The U.S. Senate on Dec. 2 confirmed Dan Brouillette, a former top lobbyist for Ford Motor Co who believes fossil fuels will power a large part of world energy needs for many decades, as President Donald Trump's second energy secretary.
The Republican-controlled Senate confirmed Brouillette 70-15.
Brouillette will replace Rick Perry, who stepped down on Dec. 1 while at the center of Trump's impeachment probe in the U.S. House of Representatives for his role as one of the "three amigos" who ran a side foreign policy in Ukraine, under Trump's personal lawyer Rudy Giuliani. Perry has said he did nothing wrong and his role in Ukraine centered on natural gas and coal.
Brouillette, 57, faced questions at his confirmation hearing last month from Democratic Senator Ron Wyden about his own involvement with Ukraine. He said his role was focused on how U.S. energy supplies could help the country find alternatives to fuel from Russia.
Wyden, who voted against Brouillette, asked what the rush was to confirm him, while questions linger about the role of Trump officials in Ukraine.
Senator Joe Manchin, a Democrat from coal-producing West Virginia, said ahead of the vote that Brouillette was "really the right person (at the) right time for this job."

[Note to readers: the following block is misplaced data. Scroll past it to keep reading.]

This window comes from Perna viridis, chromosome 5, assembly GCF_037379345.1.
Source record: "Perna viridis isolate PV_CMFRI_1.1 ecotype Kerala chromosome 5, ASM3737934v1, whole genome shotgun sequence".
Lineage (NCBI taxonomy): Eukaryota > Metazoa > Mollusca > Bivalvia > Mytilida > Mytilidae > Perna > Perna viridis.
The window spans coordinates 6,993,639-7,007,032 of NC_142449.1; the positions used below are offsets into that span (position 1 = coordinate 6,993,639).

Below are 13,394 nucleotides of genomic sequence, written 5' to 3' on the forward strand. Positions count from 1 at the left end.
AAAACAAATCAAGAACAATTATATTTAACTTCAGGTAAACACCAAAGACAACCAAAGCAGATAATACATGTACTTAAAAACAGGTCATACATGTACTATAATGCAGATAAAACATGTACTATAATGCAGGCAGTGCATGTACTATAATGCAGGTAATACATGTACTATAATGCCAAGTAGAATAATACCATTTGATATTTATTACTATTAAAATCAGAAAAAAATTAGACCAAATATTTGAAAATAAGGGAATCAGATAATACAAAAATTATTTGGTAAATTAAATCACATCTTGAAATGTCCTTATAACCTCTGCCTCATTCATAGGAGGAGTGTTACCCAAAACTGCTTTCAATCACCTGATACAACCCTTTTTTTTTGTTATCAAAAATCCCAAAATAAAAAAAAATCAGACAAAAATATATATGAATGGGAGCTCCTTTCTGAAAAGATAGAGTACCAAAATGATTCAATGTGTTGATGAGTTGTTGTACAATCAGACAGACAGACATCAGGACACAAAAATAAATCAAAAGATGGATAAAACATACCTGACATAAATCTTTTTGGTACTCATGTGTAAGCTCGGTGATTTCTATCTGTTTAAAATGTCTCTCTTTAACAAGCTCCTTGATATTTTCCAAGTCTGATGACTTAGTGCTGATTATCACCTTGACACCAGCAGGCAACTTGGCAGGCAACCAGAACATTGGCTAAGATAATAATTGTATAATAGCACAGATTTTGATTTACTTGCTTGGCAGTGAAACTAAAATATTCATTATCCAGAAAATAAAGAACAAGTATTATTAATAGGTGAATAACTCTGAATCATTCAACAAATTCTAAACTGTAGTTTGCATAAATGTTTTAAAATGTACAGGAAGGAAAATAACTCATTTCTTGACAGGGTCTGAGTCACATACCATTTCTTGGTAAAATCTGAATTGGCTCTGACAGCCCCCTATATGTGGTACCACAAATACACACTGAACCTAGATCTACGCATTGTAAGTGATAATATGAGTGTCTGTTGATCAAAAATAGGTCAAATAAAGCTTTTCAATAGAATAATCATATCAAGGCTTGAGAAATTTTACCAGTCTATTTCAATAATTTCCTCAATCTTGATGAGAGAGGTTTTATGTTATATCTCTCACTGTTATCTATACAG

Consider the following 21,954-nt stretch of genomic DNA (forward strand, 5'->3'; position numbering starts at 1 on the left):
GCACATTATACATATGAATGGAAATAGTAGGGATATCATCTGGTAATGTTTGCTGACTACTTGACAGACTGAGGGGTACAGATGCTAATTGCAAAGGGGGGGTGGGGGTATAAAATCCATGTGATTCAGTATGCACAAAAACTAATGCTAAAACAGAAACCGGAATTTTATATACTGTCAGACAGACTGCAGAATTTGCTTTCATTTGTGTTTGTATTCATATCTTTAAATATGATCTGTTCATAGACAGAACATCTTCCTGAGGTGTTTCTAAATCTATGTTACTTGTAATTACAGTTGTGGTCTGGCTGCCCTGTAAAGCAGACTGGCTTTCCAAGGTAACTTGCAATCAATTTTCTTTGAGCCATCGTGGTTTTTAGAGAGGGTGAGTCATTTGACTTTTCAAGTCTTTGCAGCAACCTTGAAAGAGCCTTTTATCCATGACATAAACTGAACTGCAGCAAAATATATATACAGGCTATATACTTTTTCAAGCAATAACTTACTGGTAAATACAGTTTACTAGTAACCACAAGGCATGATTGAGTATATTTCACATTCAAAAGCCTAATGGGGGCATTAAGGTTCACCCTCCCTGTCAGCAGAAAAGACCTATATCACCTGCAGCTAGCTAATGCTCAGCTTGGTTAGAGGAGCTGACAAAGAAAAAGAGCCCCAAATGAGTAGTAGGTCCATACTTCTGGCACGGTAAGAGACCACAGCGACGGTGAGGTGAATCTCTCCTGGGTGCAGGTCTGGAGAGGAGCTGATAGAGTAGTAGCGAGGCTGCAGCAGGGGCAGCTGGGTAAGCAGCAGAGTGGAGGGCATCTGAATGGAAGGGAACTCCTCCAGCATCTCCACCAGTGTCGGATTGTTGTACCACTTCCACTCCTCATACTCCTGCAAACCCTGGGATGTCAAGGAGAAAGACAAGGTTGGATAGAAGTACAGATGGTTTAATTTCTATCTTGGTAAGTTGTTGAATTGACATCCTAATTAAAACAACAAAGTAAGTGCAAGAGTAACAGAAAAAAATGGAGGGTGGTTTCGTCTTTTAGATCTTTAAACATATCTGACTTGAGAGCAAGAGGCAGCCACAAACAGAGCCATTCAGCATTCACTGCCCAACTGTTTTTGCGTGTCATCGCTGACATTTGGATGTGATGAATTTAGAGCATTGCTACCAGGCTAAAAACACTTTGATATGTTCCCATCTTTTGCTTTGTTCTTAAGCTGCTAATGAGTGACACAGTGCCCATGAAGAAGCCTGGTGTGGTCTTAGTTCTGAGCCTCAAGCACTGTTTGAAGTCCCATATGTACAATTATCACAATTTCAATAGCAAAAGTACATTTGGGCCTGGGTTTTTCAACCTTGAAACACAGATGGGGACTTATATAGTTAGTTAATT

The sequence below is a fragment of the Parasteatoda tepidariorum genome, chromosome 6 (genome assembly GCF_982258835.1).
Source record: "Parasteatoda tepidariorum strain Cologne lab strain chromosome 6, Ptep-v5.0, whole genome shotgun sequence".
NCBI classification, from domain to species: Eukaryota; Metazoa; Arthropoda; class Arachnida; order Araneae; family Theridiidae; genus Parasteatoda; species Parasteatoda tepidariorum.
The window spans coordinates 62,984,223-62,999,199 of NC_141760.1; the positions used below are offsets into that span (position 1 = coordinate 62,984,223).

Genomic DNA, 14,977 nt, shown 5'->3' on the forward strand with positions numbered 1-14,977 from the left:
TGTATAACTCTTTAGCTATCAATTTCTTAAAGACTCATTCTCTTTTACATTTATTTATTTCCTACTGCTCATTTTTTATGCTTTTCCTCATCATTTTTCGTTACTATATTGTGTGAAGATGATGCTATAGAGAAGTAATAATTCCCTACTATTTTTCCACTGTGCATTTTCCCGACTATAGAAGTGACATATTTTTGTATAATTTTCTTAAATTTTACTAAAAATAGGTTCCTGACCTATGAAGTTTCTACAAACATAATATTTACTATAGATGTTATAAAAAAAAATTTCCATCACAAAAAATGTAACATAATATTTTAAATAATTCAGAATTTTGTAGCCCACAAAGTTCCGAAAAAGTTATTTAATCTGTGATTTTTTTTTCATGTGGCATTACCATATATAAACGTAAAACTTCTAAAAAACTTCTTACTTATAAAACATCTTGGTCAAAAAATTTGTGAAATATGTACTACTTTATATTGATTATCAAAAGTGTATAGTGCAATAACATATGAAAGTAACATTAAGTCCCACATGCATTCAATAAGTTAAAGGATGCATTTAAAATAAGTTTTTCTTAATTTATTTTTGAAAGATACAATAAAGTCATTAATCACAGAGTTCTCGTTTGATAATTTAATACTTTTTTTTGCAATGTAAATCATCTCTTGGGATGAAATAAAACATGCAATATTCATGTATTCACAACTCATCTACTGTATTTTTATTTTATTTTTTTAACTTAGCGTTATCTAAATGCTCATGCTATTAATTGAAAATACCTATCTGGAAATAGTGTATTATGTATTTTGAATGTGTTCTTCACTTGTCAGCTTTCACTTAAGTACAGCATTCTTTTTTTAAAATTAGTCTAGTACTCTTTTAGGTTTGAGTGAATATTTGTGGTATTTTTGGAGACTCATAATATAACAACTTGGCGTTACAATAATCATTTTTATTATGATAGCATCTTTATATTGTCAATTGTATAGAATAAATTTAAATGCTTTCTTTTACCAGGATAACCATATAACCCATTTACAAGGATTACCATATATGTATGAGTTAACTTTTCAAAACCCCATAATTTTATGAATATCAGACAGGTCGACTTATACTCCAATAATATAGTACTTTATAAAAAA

Brouillette, a member of Louisiana's Mineral and Energy Board from 2013 to 2016, is expected to firmly support Trump's policy of maximizing production of oil, natural gas and coal, offering them for sale abroad, and rolling back regulations.
Before being a Louisiana state energy regulator, Brouillette was an assistant secretary for congressional and intergovernmental affairs at the Energy Department under former President George W. Bush.
Brouillette said last month he backs technologies to capture carbon dioxide from fossil fuels and burying the gas linked to climate change underground, because oil, gas and coal would provide a large portion of energy needs for 40 to 50 years.
"We have to get these technologies off the shelf and into the market," Brouillette said at his confirmation hearing.
He also supports nuclear power plants, but it is not clear how the Department of Energy can help reactors that are at risk of closing due to stiff competition from a glut of cheap natural gas and from falling costs for wind and solar power.
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